Feeds

Torvalds splits 2012 Millennium Technology Prize with gene scientist

'Socialist' Linus on capitalism in Silicon Valley

Combat fraud and increase customer satisfaction

Linus Torvalds picked up his share of the world's largest technology award, the Millennium Prize, along with a check for €600,000 ($752,000) at a ceremony in Finland.

For the first time in the history of the award, the judging panel from the Technology Academy Finland couldn't choose among the contenders and decided to split the $1.5m prize. Torvalds was recognized for his creation and subsequent development of Linux as an open standard and shared the prize with Japanese stem cell scientist Shinya Yamanaka.

"The International Selection Committee has to judge whether an innovation has had a favourable impact on people's lives and assess its potential for further development to benefit humanity in the future. The innovations of both this year's winners embody that principle," said the Technology Academy Finland in a statement.

"Dr Shinya Yamanaka's discovery of a new method to develop pluripotent stem cells for medical research could help combat intractable diseases. And Linus Torvalds's work has kept the web open for the pursuit of knowledge and for the benefit of humanity - not simply for financial interests."

Lest you think a Finnish organization might be prone to favoritism in this award, Torvalds is the first local to be awarded the honor. Technology Academy Finland, a joint venture between the Finnish government and industry, awards the €1.2m ($1.54m) prize every two years for "life-enhancing technological innovations" and past winners have included Sir Tim Berners-Lee.

In a video for his acceptance, Torvalds said that he'd got many things in Linux wrong, including initially the name. He'd originally called the operating system FREAX but this was changed to Linux by the uploader, adding the unassuming Finn's name to one of the most important code bases in the world.

Warning: Contains Finnish humor

He first knew that it was taking off around 1992, he said, when he realized he didn't know everyone on the message boards any more, or how they were using the code. Getting to version 1.0 in 1994 was a major step in getting industry to accept Linux and Torvalds said the conflict with Microsoft was useful for publicity but not as rancorous as some have suggested.

Steve Ballmer's infamous description of Linux as communism aside, Torvalds said that if you thought being socialist meant being motivated by social conscience, then he counted himself such. But he acknowledged that moving to the US in 1997 had opened up new opportunities.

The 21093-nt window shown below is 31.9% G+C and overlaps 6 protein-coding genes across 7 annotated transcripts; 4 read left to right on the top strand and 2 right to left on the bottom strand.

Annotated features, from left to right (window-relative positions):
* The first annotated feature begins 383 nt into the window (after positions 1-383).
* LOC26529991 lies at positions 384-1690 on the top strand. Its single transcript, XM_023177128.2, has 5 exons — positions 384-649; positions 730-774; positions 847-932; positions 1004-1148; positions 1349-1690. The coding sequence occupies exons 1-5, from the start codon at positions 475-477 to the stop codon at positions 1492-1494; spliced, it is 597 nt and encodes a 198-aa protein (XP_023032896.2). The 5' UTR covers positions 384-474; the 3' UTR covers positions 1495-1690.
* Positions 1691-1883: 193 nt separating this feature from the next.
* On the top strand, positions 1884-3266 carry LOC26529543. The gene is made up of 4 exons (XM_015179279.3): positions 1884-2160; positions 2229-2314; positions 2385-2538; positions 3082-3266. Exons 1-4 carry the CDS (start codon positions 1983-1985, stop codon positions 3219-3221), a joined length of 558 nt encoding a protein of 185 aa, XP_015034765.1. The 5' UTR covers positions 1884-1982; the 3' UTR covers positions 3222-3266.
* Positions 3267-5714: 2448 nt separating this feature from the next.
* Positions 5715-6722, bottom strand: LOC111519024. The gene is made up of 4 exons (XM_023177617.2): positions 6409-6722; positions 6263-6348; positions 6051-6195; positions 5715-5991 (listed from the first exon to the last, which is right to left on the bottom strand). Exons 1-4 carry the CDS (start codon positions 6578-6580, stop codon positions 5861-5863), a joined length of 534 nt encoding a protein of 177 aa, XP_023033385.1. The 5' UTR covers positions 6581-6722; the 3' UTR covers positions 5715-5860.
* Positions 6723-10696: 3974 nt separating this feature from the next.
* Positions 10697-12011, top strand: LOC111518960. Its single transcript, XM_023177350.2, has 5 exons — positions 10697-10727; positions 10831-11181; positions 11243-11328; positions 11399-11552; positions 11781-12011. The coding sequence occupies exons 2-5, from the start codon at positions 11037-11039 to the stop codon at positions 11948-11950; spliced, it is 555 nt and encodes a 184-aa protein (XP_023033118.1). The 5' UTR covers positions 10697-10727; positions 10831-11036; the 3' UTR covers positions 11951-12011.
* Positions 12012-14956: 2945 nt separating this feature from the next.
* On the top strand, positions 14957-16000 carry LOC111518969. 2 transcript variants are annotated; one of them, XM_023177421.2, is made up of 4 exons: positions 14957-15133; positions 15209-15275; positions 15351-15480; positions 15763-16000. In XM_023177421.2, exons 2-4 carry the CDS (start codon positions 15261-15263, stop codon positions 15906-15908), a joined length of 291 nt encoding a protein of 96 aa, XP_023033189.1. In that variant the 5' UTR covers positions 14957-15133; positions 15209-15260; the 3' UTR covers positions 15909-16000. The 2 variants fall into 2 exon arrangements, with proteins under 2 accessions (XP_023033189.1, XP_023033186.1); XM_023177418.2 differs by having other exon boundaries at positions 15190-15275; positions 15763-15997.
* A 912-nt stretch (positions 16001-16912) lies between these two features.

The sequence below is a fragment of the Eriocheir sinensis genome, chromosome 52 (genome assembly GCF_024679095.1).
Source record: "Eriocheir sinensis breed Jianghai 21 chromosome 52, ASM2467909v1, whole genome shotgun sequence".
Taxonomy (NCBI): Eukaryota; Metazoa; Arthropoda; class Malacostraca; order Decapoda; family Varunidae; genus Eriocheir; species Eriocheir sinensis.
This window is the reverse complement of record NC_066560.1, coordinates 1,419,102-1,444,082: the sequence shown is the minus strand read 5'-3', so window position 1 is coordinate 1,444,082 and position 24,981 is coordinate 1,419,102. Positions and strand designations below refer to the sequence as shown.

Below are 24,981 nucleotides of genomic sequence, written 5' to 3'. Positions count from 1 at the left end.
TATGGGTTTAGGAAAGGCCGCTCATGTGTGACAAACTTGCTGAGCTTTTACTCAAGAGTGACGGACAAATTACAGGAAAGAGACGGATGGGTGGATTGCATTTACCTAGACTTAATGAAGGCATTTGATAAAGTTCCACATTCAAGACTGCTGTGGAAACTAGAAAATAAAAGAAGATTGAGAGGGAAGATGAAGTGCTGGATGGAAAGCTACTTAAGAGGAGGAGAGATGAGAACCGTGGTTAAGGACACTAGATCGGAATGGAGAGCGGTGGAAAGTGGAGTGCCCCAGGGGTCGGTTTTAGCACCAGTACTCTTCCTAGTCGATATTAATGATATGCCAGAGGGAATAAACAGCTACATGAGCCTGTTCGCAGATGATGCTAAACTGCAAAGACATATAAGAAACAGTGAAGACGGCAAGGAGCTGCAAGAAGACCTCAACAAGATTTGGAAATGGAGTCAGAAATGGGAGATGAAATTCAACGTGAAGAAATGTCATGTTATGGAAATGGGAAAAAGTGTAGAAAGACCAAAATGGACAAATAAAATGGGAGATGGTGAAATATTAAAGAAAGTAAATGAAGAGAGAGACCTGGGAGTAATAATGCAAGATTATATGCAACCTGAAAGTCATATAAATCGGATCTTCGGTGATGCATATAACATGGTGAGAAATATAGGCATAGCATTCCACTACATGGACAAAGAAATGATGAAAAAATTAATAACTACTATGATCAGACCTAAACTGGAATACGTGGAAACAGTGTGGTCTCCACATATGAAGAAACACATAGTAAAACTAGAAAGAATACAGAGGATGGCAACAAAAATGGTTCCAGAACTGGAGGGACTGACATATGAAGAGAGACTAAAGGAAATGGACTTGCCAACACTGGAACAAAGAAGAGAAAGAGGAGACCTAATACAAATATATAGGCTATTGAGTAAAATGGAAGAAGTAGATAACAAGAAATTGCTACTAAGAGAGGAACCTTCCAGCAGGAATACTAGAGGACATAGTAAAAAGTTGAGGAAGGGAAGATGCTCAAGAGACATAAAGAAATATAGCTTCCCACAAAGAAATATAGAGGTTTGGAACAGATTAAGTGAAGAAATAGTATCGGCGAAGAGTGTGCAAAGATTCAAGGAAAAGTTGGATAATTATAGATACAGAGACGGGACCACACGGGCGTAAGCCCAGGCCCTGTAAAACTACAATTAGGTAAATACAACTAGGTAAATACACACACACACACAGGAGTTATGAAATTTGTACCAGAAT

"You can do anything here. The money-grabbing approach, even if it's slightly tasteless - especially if you come from Europe - it's a really good motivational factor and it's a really good way of getting things done," he explained. "Has it changed me? I assume so. But I don't think it's made me more money-conscious than I used to be."

Torvalds is sanguine about the future of Linux, saying that it is inevitable that the evolution of technology will make the operating system obsolete. But thanks to open source he said, even 50 years down the best computer systems of the day will still have access to the Linux code.

High performance access to file storage

More from The Register

next story
This time it's 'Personal': new Office 365 sub covers just two devices
Redmond also brings Office into Google's back yard
Batten down the hatches, Ubuntu 14.04 LTS due in TWO DAYS
Admins dab straining server brows in advance of Trusty Tahr's long-term support landing
Microsoft lobs pre-release Windows Phone 8.1 at devs who dare
App makers can load it before anyone else, but if they do they're stuck with it
Half of Twitter's 'active users' are SILENT STALKERS
Nearly 50% have NEVER tweeted a word
Oh no, Joe: WinPhone users already griping over 8.1 mega-update
Hang on. Which bit of Developer Preview don't you understand?
Internet-of-stuff startup dumps NoSQL for ... SQL?
NoSQL taste great at first but lacks proper nutrients, says startup cloud whiz
Windows 8.1, which you probably haven't upgraded to yet, ALREADY OBSOLETE
Pre-Update versions of new Windows version will no longer support patches
Ditch the sync, paddle in the Streem: Upstart offers syncless sharing
Upload, delete and carry on sharing afterwards?
Microsoft TIER SMEAR changes app prices whether devs ask or not
Some go up, some go down, Redmond goes silent
prev story

Whitepapers

Designing a defence for mobile apps
In this whitepaper learn the various considerations for defending mobile applications; from the mobile application architecture itself to the myriad testing technologies needed to properly assess mobile applications risk.
3 Big data security analytics techniques
Applying these Big Data security analytics techniques can help you make your business safer by detecting attacks early, before significant damage is done.
Five 3D headsets to be won!
We were so impressed by the Durovis Dive headset we’ve asked the company to give some away to Reg readers.
The benefits of software based PBX
Why you should break free from your proprietary PBX and how to leverage your existing server hardware.
Securing web applications made simple and scalable
In this whitepaper learn how automated security testing can provide a simple and scalable way to protect your web applications.